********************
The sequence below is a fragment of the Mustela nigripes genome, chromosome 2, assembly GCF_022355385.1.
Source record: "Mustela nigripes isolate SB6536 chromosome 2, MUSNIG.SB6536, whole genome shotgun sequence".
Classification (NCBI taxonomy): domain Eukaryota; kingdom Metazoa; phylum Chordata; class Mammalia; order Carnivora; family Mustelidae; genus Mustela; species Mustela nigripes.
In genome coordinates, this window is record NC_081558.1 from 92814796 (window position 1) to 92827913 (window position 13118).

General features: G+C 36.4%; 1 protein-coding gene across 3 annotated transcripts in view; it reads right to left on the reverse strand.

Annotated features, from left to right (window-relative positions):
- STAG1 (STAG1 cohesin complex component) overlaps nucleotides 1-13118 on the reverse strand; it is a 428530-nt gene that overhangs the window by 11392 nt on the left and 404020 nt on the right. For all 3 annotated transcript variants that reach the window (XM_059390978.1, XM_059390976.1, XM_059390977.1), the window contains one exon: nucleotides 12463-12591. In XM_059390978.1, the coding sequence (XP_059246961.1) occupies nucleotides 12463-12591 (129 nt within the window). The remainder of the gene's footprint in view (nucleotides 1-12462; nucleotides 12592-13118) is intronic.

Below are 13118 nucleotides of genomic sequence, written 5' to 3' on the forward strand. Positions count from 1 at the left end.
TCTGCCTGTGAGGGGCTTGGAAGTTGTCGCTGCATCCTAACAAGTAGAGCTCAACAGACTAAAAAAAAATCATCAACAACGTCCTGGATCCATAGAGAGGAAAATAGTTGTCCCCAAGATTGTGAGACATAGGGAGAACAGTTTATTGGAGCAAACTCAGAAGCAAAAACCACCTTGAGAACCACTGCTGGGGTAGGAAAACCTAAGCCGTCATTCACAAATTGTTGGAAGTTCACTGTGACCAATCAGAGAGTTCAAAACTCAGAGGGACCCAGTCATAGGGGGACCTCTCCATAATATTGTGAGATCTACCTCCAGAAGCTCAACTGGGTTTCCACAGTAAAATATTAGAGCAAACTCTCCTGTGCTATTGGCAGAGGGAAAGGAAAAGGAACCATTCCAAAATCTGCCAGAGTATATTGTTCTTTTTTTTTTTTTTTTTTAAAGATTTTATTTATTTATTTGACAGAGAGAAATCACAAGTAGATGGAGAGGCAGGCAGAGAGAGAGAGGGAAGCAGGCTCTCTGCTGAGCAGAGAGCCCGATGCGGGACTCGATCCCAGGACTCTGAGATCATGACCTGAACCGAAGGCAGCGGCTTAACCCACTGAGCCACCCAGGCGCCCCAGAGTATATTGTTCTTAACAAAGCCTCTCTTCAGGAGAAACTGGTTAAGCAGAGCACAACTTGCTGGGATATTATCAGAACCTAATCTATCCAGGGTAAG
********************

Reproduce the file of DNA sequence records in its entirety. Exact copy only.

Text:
The sequence below is a fragment of the Mustela nigripes genome, chromosome 2, assembly GCF_022355385.1.
Source record: "Mustela nigripes isolate SB6536 chromosome 2, MUSNIG.SB6536, whole genome shotgun sequence".
Classification (NCBI taxonomy): domain Eukaryota; kingdom Metazoa; phylum Chordata; class Mammalia; order Carnivora; family Mustelidae; genus Mustela; species Mustela nigripes.
In genome coordinates, this window is record NC_081558.1 from 92814796 (window position 1) to 92827913 (window position 13118).

General features: G+C 36.4%; 1 protein-coding gene across 3 annotated transcripts in view; it reads right to left on the reverse strand.

Annotated features, from left to right (window-relative positions):
- STAG1 (STAG1 cohesin complex component) overlaps nucleotides 1-13118 on the reverse strand; it is a 428530-nt gene that overhangs the window by 11392 nt on the left and 404020 nt on the right. For all 3 annotated transcript variants that reach the window (XM_059390978.1, XM_059390976.1, XM_059390977.1), the window contains one exon: nucleotides 12463-12591. In XM_059390978.1, the coding sequence (XP_059246961.1) occupies nucleotides 12463-12591 (129 nt within the window). The remainder of the gene's footprint in view (nucleotides 1-12462; nucleotides 12592-13118) is intronic.

Below are 13118 nucleotides of genomic sequence, written 5' to 3' on the forward strand. Positions count from 1 at the left end.
TCTGCCTGTGAGGGGCTTGGAAGTTGTCGCTGCATCCTAACAAGTAGAGCTCAACAGACTAAAAAAAAATCATCAACAACGTCCTGGATCCATAGAGAGGAAAATAGTTGTCCCCAAGATTGTGAGACATAGGGAGAACAGTTTATTGGAGCAAACTCAGAAGCAAAAACCACCTTGAGAACCACTGCTGGGGTAGGAAAACCTAAGCCGTCATTCACAAATTGTTGGAAGTTCACTGTGACCAATCAGAGAGTTCAAAACTCAGAGGGACCCAGTCATAGGGGGACCTCTCCATAATATTGTGAGATCTACCTCCAGAAGCTCAACTGGGTTTCCACAGTAAAATATTAGAGCAAACTCTCCTGTGCTATTGGCAGAGGGAAAGGAAAAGGAACCATTCCAAAATCTGCCAGAGTATATTGTTCTTTTTTTTTTTTTTTTTTAAAGATTTTATTTATTTATTTGACAGAGAGAAATCACAAGTAGATGGAGAGGCAGGCAGAGAGAGAGAGGGAAGCAGGCTCTCTGCTGAGCAGAGAGCCCGATGCGGGACTCGATCCCAGGACTCTGAGATCATGACCTGAACCGAAGGCAGCGGCTTAACCCACTGAGCCACCCAGGCGCCCCAGAGTATATTGTTCTTAACAAAGCCTCTCTTCAGGAGAAACTGGTTAAGCAGAGCACAACTTGCTGGGATATTATCAGAACCTAATCTATCCAGGGTAAG